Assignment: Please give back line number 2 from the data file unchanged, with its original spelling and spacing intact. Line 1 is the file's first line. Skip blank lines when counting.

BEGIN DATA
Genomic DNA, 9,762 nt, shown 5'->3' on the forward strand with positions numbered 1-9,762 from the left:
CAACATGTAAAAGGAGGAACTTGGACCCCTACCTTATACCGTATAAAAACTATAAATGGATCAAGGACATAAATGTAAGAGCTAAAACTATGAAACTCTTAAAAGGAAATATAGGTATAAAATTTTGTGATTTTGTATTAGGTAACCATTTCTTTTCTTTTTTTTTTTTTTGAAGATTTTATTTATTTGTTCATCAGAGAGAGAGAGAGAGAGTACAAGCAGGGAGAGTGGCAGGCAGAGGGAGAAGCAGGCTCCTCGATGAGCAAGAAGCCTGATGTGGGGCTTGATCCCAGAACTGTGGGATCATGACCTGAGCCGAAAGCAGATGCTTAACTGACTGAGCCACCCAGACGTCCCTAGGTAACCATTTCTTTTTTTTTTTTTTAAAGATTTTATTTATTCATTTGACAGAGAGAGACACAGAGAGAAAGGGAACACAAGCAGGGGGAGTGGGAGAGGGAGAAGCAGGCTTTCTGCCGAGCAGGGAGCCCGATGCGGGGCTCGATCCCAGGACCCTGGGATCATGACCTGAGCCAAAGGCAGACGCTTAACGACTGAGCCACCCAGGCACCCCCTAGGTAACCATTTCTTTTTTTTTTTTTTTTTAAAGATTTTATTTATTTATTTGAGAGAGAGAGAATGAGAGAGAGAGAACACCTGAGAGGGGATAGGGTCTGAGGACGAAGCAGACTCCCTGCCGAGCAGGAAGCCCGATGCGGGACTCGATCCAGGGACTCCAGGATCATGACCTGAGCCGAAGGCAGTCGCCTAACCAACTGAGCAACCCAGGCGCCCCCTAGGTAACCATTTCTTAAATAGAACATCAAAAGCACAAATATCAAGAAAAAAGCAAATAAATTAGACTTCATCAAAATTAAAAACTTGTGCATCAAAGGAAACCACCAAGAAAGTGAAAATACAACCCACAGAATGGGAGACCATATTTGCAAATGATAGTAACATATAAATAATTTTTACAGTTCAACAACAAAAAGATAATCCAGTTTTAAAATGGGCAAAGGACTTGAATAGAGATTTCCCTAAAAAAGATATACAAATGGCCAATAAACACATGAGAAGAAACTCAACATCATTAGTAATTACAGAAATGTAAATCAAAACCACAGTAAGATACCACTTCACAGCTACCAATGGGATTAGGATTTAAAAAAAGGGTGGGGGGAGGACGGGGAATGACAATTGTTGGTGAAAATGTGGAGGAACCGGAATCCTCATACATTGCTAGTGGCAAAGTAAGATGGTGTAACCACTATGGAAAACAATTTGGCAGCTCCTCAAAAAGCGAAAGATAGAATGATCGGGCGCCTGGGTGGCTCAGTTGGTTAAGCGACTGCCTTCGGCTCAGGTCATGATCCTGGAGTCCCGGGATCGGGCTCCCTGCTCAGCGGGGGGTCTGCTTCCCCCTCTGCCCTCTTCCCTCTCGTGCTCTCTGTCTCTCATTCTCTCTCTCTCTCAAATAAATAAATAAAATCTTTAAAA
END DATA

CAACATGTAAAAGGAGGAACTTGGACCCCTACCTTATACCGTATAAAAACTATAAATGGATCAAGGACATAAATGTAAGAGCTAAAACTATGAAACTCTTAAAAGGAAATATAGGTATAAAATTTTGTGATTTTGTATTAGGTAACCATTTCTTTTCTTTTTTTTTTTTTTGAAGATTTTATTTATTTGTTCATCAGAGAGAGAGAGAGAGAGTACAAGCAGGGAGAGTGGCAGGCAGAGGGAGAAGCAGGCTCCTCGATGAGCAAGAAGCCTGATGTGGGGCTTGATCCCAGAACTGTGGGATCATGACCTGAGCCGAAAGCAGATGCTTAACTGACTGAGCCACCCAGACGTCCCTAGGTAACCATTTCTTTTTTTTTTTTTTAAAGATTTTATTTATTCATTTGACAGAGAGAGACACAGAGAGAAAGGGAACACAAGCAGGGGGAGTGGGAGAGGGAGAAGCAGGCTTTCTGCCGAGCAGGGAGCCCGATGCGGGGCTCGATCCCAGGACCCTGGGATCATGACCTGAGCCAAAGGCAGACGCTTAACGACTGAGCCACCCAGGCACCCCCTAGGTAACCATTTCTTTTTTTTTTTTTTTTTAAAGATTTTATTTATTTATTTGAGAGAGAGAGAATGAGAGAGAGAGAACACCTGAGAGGGGATAGGGTCTGAGGACGAAGCAGACTCCCTGCCGAGCAGGAAGCCCGATGCGGGACTCGATCCAGGGACTCCAGGATCATGACCTGAGCCGAAGGCAGTCGCCTAACCAACTGAGCAACCCAGGCGCCCCCTAGGTAACCATTTCTTAAATAGAACATCAAAAGCACAAATATCAAGAAAAAAGCAAATAAATTAGACTTCATCAAAATTAAAAACTTGTGCATCAAAGGAAACCACCAAGAAAGTGAAAATACAACCCACAGAATGGGAGACCATATTTGCAAATGATAGTAACATATAAATAATTTTTACAGTTCAACAACAAAAAGATAATCCAGTTTTAAAATGGGCAAAGGACTTGAATAGAGATTTCCCTAAAAAAGATATACAAATGGCCAATAAACACATGAGAAGAAACTCAACATCATTAGTAATTACAGAAATGTAAATCAAAACCACAGTAAGATACCACTTCACAGCTACCAATGGGATTAGGATTTAAAAAAAGGGTGGGGGGAGGACGGGGAATGACAATTGTTGGTGAAAATGTGGAGGAACCGGAATCCTCATACATTGCTAGTGGCAAAGTAAGATGGTGTAACCACTATGGAAAACAATTTGGCAGCTCCTCAAAAAGCGAAAGATAGAATGATCGGGCGCCTGGGTGGCTCAGTTGGTTAAGCGACTGCCTTCGGCTCAGGTCATGATCCTGGAGTCCCGGGATCGGGCTCCCTGCTCAGCGGGGGGTCTGCTTCCCCCTCTGCCCTCTTCCCTCTCGTGCTCTCTGTCTCTCATTCTCTCTCTCTCTCAAATAAATAAATAAAATCTTTAAAA